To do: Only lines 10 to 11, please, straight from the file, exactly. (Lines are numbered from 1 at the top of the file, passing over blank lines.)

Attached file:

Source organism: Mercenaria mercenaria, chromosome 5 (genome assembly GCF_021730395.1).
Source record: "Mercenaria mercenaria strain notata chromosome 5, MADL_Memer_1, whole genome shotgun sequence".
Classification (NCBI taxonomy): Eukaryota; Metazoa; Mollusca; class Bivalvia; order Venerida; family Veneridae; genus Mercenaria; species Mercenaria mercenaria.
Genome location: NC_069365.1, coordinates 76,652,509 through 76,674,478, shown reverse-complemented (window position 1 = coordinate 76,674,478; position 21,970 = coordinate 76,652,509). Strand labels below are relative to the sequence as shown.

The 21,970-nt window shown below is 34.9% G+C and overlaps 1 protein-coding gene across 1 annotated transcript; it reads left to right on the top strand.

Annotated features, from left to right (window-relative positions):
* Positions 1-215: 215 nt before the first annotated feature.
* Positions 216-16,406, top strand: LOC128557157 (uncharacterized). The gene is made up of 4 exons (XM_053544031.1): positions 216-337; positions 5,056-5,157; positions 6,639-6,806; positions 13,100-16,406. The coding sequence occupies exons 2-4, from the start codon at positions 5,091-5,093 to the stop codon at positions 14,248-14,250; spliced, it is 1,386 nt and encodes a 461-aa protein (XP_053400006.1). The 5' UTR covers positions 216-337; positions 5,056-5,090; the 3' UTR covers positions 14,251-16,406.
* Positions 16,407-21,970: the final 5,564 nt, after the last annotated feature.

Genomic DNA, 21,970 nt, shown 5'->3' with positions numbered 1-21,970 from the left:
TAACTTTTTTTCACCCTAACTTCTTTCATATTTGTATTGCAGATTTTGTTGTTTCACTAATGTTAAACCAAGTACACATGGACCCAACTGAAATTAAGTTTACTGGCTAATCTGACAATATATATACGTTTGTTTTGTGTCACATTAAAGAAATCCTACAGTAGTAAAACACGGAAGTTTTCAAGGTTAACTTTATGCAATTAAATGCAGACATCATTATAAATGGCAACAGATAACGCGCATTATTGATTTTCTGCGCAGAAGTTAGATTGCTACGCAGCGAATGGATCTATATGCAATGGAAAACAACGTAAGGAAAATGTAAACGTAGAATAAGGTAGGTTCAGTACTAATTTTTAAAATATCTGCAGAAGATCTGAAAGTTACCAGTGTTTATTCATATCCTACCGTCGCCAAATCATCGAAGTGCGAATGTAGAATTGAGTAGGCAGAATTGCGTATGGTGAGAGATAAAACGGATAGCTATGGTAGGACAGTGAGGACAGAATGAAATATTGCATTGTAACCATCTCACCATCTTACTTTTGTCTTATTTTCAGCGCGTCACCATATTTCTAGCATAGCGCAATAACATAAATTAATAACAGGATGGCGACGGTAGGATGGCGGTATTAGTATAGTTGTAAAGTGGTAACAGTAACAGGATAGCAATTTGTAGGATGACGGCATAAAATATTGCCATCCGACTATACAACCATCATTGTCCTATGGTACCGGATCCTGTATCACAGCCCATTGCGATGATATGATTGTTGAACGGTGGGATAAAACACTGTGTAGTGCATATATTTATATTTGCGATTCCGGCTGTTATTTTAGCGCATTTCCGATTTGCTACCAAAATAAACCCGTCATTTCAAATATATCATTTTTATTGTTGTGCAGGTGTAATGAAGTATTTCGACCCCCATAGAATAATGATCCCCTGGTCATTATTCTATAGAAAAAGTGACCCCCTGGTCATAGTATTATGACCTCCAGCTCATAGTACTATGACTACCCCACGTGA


Genomic DNA, 21,970 nt, shown 5'->3' with positions numbered 1-21,970 from the left:
TAACTTTTTTTCACCCTAACTTCTTTCATATTTGTATTGCAGATTTTGTTGTTTCACTAATGTTAAACCAAGTACACATGGACCCAACTGAAATTAAGTTTACTGGCTAATCTGACAATATATATACGTTTGTTTTGTGTCACATTAAAGAAATCCTACAGTAGTAAAACACGGAAGTTTTCAAGGTTAACTTTATGCAATTAAATGCAGACATCATTATAAATGGCAACAGATAACGCGCATTATTGATTTTCTGCGCAGAAGTTAGATTGCTACGCAGCGAATGGATCTATATGCAATGGAAAACAACGTAAGGAAAATGTAAACGTAGAATAAGGTAGGTTCAGTACTAATTTTTAAAATATCTGCAGAAGATCTGAAAGTTACCAGTGTTTATTCATATCCTACCGTCGCCAAATCATCGAAGTGCGAATGTAGAATTGAGTAGGCAGAATTGCGTATGGTGAGAGATAAAACGGATAGCTATGGTAGGACAGTGAGGACAGAATGAAATATTGCATTGTAACCATCTCACCATCTTACTTTTGTCTTATTTTCAGCGCGTCACCATATTTCTAGCATAGCGCAATAACATAAATTAATAACAGGATGGCGACGGTAGGATGGCGGTATTAGTATAGTTGTAAAGTGGTAACAGTAACAGGATAGCAATTTGTAGGATGACGGCATAAAATATTGCCATCCGACTATACAACCATCATTGTCCTATGGTACCGGATCCTGTATCACAGCCCATTGCGATGATATGATTGTTGAACGGTGGGATAAAACACTGTGTAGTGCATATATTTATATTTGCGATTCCGGCTGTTATTTTAGCGCATTTCCGATTTGCTACCAAAATAAACCCGTCATTTCAAATATATCATTTTTATTGTTGTGCAGGTGTAATGAAGTATTTCGACCCCCATAGAATAATGATCCCCTGGTCATTATTCTATAGAAAAAGTGACCCCCTGGTCATAGTATTATGACCTCCAGCTCATAGTACTATGACTACCCCACGTGA